David Chang on the Future of Food

"Let's allow these harsh new realities to force us to do something that Alice Waters has been advocating for decades: Let's finally embrace the truth that food is not something to be taken for granted."
 


Agenda: The Art of Steaming, Joy of Sake, and Hands-On Mozzerella

FEATURED EVENT

Steam The Art of Steaming
Joe the Art of Coffee is offering the next class in its series of intensive coffee courses. Folks who have attended the Hands-on Espresso Fundamentals course can move on to Milk Steaming Techniques. Students will learn the skills needed to steam milk for cappuccinos and lattes, as well as how to pour rosettas. Temperature, mouth feel, and texture will be explored. The class will take place on Sunday, September 28th at Joe's Grand Central Terminal location (Graybar Passage) at 7:00 p.m. $25/person. Email gabrielle@joenewyork.com to register.

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Edible Experimentation

Hungryscientist Patrick Buckley and Lily Binns' The Hungry Scientist Handbook compiles 20 home science projects to turn your kitchen into a pseudo-laboratory. Edible experiments include cryogenic martinis, wonton origami, smart coasters, and glowing lollipops.$11.53 at amazon.com.

 




Vertical Baking

Bakersrack

Too space-starved to bake more than one batch of cookies at a time? The Baker's Mate cooling rack can support up to four ten-pound trays, so even the tiniest kitchen can be transformed into a miniature bakeshop. What's more, the rack folds flat to store in less space than a single tray. $19.99 at Chefs Catalog.

 


Agenda: Pig Festival, MFK Fisher, and the New York Culinary Experience

FEATURED EVENT

Pig

Sagre del Maiale
Il Buco (47 Bond Street) presents its 5th annual "Sagra del Maiale", an outdoor pig and apple festival commemorating the Autumn Equinox. Feast on a 2,000 pound Ossabaw pig, pork, apple and peperoncino sausages, panzanella, wild arrugula, apple-ricotta fritters, and more. The festival will take place on Monday, September 22nd, from 1:00 p.m. to 6:00 p.m. On-site tickets: $20/plate. (212.533.1932)

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Evaluating Food Safety on Cooking Shows

A touch of the face here, a lick of the finger there. We've all seen TV chefs do it before. But, do these minor transgressions add up to poor food safety?

In an effort to determine how effective television cooking shows are at demonstrating good food safety practices, researchers at Texas Tech University recently completed a study analyzing programs broadcast by the Food Network.

Handwashing Similar studies of television food programs have occurred in other countries - notably an evaluation of television cooking shows on public television in the UK and Canada. The Texas Tech study purports to be the first such study ever conducted in the U.S.

Over a two-week period in May 2007, researchers watched 49 Food Network cooking shows, including "30 Minute Meals with Rachael Ray," "The Essence of Emeril," "Everyday Italian," "Paula's Home Cooking, and "Semi Homemade Cooking with Sandra Lee," coding instances of 17 different categories of "positive" and "negative" behaviors.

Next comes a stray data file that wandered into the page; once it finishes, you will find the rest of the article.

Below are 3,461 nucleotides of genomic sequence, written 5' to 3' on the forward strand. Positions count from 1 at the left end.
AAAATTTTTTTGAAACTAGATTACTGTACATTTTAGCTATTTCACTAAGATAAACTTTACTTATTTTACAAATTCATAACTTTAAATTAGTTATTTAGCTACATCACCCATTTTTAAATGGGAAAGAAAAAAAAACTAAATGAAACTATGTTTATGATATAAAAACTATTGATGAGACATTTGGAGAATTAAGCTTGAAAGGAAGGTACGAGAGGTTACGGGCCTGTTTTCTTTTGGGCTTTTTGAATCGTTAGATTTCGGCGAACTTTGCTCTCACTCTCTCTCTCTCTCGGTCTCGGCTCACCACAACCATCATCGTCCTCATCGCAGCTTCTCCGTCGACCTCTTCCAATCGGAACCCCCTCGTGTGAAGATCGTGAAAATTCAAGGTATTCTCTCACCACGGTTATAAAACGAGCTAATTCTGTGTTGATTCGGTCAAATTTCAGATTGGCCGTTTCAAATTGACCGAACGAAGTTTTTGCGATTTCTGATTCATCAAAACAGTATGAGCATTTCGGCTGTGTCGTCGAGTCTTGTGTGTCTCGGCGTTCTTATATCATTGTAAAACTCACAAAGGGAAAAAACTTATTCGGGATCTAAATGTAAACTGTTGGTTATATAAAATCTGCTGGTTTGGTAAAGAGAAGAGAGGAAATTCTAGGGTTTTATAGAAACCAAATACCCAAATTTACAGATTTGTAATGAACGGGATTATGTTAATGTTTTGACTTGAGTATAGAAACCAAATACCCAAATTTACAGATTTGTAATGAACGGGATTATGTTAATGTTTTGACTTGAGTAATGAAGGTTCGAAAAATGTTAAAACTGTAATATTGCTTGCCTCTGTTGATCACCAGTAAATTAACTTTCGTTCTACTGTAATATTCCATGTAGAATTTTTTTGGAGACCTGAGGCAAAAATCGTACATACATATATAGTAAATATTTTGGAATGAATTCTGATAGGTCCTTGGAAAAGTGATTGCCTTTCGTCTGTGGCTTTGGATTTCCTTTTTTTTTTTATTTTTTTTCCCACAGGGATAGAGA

According to the researchers, positive behaviors included hand washing, cleaning equipment, washing fruits and vegetables, adequate refrigeration, and use of a thermometer. Negative behaviors, included the use of food from the floor, failure to refrigerate perishables, failure to wash fruits or vegetables, inadequately washing equipment, sampling food or licking fingers, cross-contamination of ready-to-eat or raw foods, touching the face and failing to wash hands.

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My Square Foot Garden: Late Summer Slowdown

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The excitement of starting my diminutive (but fast-growing) garden back in June has given way to some late summer doldrums. The cucumber vines are withering, leaves on the once-lush green tomato vines are either shriveling or turning yellow (or both), and carrots and lettuce planted in July have failed to grow.

All is not lost, however. While the tomato plants are looking a little humble lately, I'm excited to see the actual fruit are finally growing. And the little finger eggplants have been very prolific, growing at least two to three eggplants per week.

Another surprise comes from the bean plants I planted in July. I thought I got in the game way too late, for the bush bean plants have looked pretty puny, and the pole beans, while quickly climbing to the top of the wigwam, had few leaves (and those that did grow were looking a little drab). Nevertheless, on closer inspection, I discovered that the beans were growing. There will probably be only a handful, but its more than I was expecting.

The cucumber vines have now slowed down (I think one of them is on its deathbed). But, before the wilting started, cucumbers were growing fast and furious. Below, a sample of the harvest as presented by my daughter in my best Saveur-style composition.

I haven't planted anything for fall. Is mid-September too late? I thought I might as well try planting some spinach and more salad greens since I have plenty of seeds. If you have ideas, please let me know in the comments.

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